Fired up over barbecue carve-outs

Photo by Callie Richmond for The Texas Tribune

Well, the Texas Restaurant Association (TRA) is at it again.

If you remember, during the legislative session earlier this year, the big restaurant lobbyists convinced the Texas Legislature and the governor to approve a bill that would exempt, or “carve out,” barbecue joints from consumer protection laws regulating the use of scales to weigh food. Despite a huge public outcry against this surprise attempt to weaken laws meant to protect consumers, the lobbyists got House Bill 2029 passed by the Legislature and signed by the governor.

You know what? They’re still not happy. They’re mad as hornets at me and the Texas Department of Agriculture for writing rules that implement the bill they wanted passed so badly.

See, the Legislature passes laws but state agencies must write rules to actually put into action what legislators passes. That’s the way state government works. So even though I opposed the bill, my agency did what it was required to do and wrote rules to implement HB 2029.

Problem is, the restaurant lobbyists apparently didn’t read their own bill. As passed by the Legislature and signed by the governor, the new law states that the only scales exempted from consumer protection laws are those used to weigh food sold for “immediate consumption.”

Now, any good Texan knows that most barbecue joints sell their food for takeout too. How many times have you taken a load of brisket, ribs and sausage home to the family? Don’t forget the banana pudding!

So, according to the actual language in the bill, most barbecue restaurants are not exempt.


Accordingly, my agency wrote rules to carry out what the bill required. The TRA apparently now feels that I and the Texas Department of Agriculture should have implement the law as “intended” rather than as it is written.

As commissioner, it is not my job to guess what the Legislature meant. It is my job to implement the laws they pass — as written.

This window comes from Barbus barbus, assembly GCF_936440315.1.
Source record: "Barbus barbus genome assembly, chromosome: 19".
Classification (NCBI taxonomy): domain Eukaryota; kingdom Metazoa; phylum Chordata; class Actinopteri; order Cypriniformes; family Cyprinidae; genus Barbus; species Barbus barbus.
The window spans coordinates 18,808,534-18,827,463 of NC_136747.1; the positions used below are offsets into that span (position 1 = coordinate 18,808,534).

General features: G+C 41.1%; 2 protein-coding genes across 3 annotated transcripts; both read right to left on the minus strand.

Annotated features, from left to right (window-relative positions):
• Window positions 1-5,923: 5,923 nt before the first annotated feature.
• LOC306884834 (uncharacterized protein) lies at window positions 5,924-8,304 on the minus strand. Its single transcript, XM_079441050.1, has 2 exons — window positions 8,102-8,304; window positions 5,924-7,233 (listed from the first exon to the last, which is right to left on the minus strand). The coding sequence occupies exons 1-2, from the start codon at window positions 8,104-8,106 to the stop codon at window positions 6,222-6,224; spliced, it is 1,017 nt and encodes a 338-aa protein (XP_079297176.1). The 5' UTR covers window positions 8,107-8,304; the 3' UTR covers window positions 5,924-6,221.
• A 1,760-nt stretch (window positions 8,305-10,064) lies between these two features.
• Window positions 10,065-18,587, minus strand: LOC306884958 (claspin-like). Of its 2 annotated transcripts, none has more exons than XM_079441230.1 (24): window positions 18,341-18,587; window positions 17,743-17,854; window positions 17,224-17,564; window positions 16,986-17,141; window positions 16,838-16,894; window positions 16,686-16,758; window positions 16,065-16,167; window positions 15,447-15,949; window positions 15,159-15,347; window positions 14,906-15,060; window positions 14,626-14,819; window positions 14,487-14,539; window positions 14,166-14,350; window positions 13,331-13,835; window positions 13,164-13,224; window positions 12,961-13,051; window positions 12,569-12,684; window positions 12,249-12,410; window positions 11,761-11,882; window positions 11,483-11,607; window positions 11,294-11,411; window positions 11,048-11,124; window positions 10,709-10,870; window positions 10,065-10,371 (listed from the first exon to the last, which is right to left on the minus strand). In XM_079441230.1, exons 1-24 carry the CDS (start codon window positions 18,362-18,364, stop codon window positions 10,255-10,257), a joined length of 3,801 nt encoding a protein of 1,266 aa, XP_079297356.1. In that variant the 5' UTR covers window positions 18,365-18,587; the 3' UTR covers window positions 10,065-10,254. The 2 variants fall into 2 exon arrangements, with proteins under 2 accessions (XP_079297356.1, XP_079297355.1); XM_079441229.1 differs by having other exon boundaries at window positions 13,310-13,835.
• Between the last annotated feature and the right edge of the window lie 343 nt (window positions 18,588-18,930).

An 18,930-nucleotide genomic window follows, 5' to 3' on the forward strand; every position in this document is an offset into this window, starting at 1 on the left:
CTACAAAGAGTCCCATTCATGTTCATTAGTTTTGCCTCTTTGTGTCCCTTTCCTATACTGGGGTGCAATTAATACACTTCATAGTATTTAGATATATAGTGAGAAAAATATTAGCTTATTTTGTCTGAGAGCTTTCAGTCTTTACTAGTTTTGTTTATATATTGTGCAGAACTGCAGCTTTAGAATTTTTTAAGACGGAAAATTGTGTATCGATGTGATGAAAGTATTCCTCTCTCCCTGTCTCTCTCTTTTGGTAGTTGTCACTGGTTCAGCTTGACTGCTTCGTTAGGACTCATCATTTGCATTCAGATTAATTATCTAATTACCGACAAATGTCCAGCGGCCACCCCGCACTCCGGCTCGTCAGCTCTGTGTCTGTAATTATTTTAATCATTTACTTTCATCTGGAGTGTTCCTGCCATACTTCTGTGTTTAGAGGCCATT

When HB 2029 was being considered by the Legislature, I met with the TRA and suggested changes. None were made. After the bill passed and we started the rulemaking process, my agency staff reached out to the bill authors and the TRA for their input. No response. We published our rules and opened them for public comment. Guess how many comments we got from the TRA. None.

I even provided a 45-day grace period after the new rules took effect before we began to assess any penalties on businesses. As soon as this grace period ended, the TRA took its complaint to the media.

So here’s the deal. The big restaurant lobbyists were so eager to get their “carve out” from consumer protection laws, they apparently never bothered to read the language or consult the agency that would be responsible for implementing the new law.

However, to try to address their concerns, I have requested the Texas Attorney General review our rules to ensure there is no conflict with the language of HB 2029. I am confident the rules will stand.

The TRA will have a chance to fix the issue during the new legislative session in 2019. I will be there again to oppose it. Until then, I must implement the law as written. While some barbecue restaurants are now exempt from regulation of their food scales, most are not.

My agency will continue to enforce consumer protection laws wherever and whenever possible, in the strongest possible terms.

That is my responsibility to the people of Texas.

Sid Miller

Texas agriculture commissioner